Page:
skill, held the class firmly together, picked up the loose votes ly- 
ing around the school, and defeated the senior candidate by a 
majority of one. The excitement in the school was tremendous, 
and Marsh became a great hero. The foresight shown in pushing 
in a middle-class candidate a year before, and getting McKenzie 
and Carter on the shelf by previous elections so as to provide a 
weak opponent for himself was quite exceptional in one so young. 
"Marsh entered his senior year having gained all the honors of 
the PhUomathean, politics no longer pressed his mind, and he 
gave his entire time to study. He secured the valedictory and 
gave the address at the school exhibition, but his oration was quite 
ordinary. He had made a clean sweep of all the honors of Phillips 
Academy; there was no desirable honor which he did not get while 

During his school-days at Andover and throughout his college 
course he was a devoted student of mineralogy, and in the summer 
of 1852 displayed his unabated interest in the subject by arranging 
the collection of the Essex Institute at Salem, his vacation being 
given up to this work and to explorations in Massachusetts and 
New York State. It was during these years that various trips to 


Nova Scotia were made for the purpose of investigating the geol- 
ogy of that peninsula and of adding to his specimens. In 1855, 
with his intimate friend and classmate Park, he explored the 
famous Coal-Measure section at South Joggins, where he found 
the remains of a unique extinct animal, Eosaurus, the description 
of which was not published until seven years later. This important 
discovery eventually changed the course of his scientific career, 
these two vertebrae serving as the basis of his future work in verte- 
brate paleontology. 

The summer preceding his entrance to college was employed 
in field work in New Hampshire, Vermont, and New York, 
most of the time in company with his lifelong friend Van Name; 
the autumn of 1856 saw him a freshman at Yale. After his bril-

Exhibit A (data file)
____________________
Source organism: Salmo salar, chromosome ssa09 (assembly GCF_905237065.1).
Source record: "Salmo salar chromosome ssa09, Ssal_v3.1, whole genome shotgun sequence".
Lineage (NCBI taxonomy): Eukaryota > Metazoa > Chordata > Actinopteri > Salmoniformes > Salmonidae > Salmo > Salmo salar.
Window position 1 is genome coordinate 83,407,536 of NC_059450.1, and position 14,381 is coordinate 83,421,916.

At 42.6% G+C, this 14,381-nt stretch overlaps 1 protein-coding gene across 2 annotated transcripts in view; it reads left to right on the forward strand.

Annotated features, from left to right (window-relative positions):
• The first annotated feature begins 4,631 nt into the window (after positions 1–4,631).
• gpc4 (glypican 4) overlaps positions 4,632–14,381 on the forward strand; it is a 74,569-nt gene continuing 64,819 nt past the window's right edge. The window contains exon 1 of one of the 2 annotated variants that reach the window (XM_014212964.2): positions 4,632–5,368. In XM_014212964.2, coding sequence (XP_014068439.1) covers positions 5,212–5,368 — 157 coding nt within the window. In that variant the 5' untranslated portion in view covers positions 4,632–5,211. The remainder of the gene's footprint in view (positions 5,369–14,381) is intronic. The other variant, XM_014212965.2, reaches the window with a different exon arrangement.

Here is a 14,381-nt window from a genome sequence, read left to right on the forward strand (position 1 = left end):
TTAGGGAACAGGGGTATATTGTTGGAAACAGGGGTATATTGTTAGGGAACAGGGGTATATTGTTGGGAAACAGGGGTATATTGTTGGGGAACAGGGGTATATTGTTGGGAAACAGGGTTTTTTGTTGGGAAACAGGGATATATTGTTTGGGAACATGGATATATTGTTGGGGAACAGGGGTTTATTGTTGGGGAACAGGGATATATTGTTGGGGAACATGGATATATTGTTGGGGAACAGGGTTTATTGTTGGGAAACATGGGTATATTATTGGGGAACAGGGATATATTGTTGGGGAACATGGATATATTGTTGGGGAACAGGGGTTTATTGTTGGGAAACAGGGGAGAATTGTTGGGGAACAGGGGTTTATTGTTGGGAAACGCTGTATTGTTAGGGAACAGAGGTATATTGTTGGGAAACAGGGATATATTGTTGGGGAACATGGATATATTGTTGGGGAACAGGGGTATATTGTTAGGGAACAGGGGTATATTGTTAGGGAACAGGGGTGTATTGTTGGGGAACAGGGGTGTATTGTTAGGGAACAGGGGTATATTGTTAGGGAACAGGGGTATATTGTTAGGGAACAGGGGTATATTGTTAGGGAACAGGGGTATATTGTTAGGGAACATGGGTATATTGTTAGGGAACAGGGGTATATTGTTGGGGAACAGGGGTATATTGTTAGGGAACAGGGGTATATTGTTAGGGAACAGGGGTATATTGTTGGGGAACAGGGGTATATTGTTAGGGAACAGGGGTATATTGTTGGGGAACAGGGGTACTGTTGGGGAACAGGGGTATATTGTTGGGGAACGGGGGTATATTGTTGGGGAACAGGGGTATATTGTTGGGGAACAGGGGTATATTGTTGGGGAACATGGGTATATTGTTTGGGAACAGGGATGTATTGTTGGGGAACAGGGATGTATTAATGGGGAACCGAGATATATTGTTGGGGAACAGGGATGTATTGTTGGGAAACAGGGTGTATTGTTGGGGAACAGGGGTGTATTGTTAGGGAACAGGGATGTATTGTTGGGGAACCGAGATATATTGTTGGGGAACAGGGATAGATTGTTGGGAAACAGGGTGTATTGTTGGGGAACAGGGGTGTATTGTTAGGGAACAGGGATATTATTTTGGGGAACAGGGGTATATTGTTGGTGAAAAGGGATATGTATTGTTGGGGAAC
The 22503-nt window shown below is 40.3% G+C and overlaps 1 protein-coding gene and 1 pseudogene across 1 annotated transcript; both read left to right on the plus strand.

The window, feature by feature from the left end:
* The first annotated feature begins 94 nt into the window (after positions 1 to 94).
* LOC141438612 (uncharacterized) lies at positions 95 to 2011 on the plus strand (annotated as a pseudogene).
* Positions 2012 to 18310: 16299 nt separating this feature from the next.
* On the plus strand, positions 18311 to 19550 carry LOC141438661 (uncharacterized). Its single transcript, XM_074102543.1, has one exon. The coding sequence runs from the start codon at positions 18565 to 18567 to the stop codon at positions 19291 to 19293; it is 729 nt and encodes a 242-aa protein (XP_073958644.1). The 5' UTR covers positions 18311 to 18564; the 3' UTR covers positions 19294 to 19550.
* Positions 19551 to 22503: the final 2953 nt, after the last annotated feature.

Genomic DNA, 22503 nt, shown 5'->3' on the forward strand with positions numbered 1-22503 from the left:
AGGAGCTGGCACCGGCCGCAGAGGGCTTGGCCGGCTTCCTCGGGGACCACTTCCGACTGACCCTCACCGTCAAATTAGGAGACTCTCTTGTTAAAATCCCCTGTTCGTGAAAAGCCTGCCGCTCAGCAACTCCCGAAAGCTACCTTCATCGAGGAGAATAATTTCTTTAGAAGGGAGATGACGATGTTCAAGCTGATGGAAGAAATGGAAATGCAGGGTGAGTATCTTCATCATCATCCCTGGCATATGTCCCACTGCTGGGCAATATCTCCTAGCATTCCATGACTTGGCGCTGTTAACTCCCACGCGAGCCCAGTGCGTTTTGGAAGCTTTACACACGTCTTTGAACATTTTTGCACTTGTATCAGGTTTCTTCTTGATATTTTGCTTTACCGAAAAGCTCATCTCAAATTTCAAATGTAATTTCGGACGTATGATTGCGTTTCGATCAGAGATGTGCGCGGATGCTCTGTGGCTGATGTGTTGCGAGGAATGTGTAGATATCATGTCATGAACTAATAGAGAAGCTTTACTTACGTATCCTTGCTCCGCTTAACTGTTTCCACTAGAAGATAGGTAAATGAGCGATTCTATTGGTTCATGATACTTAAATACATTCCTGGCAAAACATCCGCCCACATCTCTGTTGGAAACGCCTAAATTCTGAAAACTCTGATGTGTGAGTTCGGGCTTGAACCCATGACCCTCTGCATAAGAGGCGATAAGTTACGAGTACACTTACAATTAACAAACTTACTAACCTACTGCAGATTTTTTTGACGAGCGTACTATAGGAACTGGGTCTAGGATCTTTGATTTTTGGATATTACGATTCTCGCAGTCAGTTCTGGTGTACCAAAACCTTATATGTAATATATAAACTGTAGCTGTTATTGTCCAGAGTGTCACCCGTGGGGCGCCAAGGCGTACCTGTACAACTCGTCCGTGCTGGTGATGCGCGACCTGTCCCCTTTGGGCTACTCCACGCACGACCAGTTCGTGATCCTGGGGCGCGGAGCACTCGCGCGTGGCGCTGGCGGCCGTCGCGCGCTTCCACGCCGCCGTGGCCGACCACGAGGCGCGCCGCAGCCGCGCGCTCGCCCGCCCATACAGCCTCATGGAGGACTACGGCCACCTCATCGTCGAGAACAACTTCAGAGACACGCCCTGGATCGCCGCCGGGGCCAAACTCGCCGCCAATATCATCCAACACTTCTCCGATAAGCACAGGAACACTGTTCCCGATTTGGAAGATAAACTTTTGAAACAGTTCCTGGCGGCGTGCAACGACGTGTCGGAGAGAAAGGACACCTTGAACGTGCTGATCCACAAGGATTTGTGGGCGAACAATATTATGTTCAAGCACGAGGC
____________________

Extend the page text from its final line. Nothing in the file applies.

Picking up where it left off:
liant career at the academy, where he had been the acknowledged 
leader in all society matters and class affairs, it was to be expected 
that he would meet with disappointment in his new surroundings. 
Some of his college instructors were apparently less able men than 
those under whom he had been studying, and failed to arouse the 
enthusiasm and earnestness inspired by his Andover professors. 
He was also exhausted by the intense work of the three preceding 
years and suffered a natural reaction; his scholarship therefore 
fell below the remarkably high standard previously maintained. 
Socially, too, he soon discovered a marked difference between the 
position of leading senior at Andover and that of freshman at 
Yale. He suffered some humiliations, but the experiences were 
doubtless beneficial, for his extraordinary success at Andover had 
perhaps given him too exalted an opinion of himself. 

In July, 1857, his uncle and benefactor, Mr. George Peabody 
of London, visited him for the first time at New Haven, and ex- 
hibited a keen interest in his scientific pursuits. This first visit 
doubdess laid the foundation for Mr. Peabody's subsequent liber- 
ality to Yale in bestowing the fund which finally resulted in the 
present Peabody Museum. 

While in college. Marsh gave much of his leisure to the study 
of the natural history of various parts of Connecticut, and his 
vacations were often spent in examining the geology and paleon- 


tology of Nova Scotia and New Brunswick, a third scientific excur- 
sion to these provinces having been made in 1857, in company with 
three classmates (Abernethy, Clay, and Post) . 

In 1858, he again devoted the summer to collecting, this time in 
New York State; and in the following long vacation, when a 
junior, made his fourth trip to Nova Scotia, Post again accompany-